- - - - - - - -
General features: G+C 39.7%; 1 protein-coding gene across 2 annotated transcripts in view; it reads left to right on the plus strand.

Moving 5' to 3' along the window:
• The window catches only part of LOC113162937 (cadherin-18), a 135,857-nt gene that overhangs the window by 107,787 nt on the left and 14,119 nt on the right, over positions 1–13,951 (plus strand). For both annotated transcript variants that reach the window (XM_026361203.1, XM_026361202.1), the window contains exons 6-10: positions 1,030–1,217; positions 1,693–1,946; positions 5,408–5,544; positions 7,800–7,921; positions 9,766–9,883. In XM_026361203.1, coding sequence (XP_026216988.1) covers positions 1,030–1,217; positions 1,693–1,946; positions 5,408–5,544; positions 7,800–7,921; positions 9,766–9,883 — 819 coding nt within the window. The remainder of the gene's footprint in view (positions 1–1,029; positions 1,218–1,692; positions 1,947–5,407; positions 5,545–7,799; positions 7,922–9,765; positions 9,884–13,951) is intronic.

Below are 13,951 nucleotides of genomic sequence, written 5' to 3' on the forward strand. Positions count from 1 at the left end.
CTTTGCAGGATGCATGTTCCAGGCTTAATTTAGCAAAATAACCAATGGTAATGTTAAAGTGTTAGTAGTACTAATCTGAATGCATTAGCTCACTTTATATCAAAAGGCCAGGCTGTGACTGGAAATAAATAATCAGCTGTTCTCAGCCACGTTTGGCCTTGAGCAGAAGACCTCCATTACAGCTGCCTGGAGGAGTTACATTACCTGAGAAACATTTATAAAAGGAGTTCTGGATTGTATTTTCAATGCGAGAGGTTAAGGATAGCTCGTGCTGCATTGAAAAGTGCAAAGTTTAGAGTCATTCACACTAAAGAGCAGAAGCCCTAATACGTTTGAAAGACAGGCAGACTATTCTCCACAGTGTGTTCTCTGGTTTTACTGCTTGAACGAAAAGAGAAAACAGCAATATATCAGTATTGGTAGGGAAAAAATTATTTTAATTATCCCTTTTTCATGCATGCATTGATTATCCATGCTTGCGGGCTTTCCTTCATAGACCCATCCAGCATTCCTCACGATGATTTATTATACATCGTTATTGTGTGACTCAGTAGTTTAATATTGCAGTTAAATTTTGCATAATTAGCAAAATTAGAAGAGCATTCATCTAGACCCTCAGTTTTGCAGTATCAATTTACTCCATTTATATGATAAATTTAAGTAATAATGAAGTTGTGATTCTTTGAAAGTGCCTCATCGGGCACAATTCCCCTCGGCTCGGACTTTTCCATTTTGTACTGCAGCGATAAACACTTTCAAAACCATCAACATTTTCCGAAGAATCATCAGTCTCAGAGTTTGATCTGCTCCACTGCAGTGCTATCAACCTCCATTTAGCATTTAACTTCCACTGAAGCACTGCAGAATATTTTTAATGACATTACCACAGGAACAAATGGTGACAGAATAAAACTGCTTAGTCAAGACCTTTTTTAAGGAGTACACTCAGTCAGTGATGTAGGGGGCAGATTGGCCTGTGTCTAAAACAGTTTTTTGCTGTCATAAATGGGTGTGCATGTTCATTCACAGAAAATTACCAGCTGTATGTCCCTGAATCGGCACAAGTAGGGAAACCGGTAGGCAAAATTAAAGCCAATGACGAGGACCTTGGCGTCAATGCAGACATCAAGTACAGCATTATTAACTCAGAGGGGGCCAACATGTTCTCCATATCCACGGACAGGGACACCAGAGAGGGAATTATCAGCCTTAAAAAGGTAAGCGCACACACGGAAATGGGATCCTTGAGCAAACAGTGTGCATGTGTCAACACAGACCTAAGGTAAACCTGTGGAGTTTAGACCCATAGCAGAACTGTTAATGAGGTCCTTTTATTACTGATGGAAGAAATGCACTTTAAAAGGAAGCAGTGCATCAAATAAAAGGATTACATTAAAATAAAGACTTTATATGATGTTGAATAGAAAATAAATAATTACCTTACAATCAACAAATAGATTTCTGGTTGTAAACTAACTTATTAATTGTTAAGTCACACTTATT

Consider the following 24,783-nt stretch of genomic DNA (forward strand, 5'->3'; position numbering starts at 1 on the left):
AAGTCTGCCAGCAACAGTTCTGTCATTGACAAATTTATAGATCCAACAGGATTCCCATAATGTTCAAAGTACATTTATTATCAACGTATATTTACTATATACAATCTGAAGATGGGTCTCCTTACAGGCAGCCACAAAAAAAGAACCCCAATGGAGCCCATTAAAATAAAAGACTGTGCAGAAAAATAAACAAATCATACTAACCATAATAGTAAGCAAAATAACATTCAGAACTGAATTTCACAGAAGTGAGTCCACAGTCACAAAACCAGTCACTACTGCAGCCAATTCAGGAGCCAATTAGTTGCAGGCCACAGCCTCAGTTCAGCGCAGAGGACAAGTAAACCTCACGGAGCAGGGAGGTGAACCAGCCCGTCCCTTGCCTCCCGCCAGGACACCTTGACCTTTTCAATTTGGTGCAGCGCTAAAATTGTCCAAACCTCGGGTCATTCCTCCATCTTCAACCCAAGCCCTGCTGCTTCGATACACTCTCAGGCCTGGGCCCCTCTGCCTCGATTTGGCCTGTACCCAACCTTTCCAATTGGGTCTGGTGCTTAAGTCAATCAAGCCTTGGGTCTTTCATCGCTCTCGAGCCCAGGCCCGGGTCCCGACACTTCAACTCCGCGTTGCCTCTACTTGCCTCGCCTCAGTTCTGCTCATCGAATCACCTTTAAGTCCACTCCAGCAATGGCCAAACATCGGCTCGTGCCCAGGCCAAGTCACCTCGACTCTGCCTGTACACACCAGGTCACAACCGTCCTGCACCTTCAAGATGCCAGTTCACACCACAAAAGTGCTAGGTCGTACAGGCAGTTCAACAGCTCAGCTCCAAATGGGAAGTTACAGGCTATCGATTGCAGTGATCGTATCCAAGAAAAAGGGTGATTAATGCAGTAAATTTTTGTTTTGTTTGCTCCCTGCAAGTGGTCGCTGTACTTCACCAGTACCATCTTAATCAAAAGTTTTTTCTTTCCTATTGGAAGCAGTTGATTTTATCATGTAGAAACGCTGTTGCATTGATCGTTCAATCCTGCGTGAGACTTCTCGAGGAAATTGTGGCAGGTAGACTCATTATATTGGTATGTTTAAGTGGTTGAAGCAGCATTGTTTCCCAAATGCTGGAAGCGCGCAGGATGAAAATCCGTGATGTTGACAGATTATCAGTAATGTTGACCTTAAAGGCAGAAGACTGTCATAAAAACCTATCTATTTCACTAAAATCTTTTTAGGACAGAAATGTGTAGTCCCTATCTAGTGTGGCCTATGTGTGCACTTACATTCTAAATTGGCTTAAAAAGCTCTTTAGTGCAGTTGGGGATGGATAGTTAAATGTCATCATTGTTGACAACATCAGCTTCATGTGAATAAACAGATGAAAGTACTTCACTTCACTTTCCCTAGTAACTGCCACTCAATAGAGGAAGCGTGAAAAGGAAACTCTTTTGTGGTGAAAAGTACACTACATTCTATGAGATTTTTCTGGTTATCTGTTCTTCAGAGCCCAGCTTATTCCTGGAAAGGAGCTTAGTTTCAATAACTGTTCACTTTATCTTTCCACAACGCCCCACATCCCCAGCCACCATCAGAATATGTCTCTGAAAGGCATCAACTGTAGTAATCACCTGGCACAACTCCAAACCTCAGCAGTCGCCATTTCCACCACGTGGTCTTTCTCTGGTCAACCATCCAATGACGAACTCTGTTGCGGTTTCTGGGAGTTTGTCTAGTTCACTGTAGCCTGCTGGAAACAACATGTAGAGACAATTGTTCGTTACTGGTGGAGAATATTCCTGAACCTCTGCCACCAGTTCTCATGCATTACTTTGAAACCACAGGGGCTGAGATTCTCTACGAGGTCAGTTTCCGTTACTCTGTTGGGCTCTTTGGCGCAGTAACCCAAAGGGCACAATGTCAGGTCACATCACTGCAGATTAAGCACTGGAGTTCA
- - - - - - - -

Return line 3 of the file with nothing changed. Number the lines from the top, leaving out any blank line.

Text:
• The window catches only part of LOC113162937 (cadherin-18), a 135,857-nt gene that overhangs the window by 107,787 nt on the left and 14,119 nt on the right, over positions 1–13,951 (plus strand). For both annotated transcript variants that reach the window (XM_026361203.1, XM_026361202.1), the window contains exons 6-10: positions 1,030–1,217; positions 1,693–1,946; positions 5,408–5,544; positions 7,800–7,921; positions 9,766–9,883. In XM_026361203.1, coding sequence (XP_026216988.1) covers positions 1,030–1,217; positions 1,693–1,946; positions 5,408–5,544; positions 7,800–7,921; positions 9,766–9,883 — 819 coding nt within the window. The remainder of the gene's footprint in view (positions 1–1,029; positions 1,218–1,692; positions 1,947–5,407; positions 5,545–7,799; positions 7,922–9,765; positions 9,884–13,951) is intronic.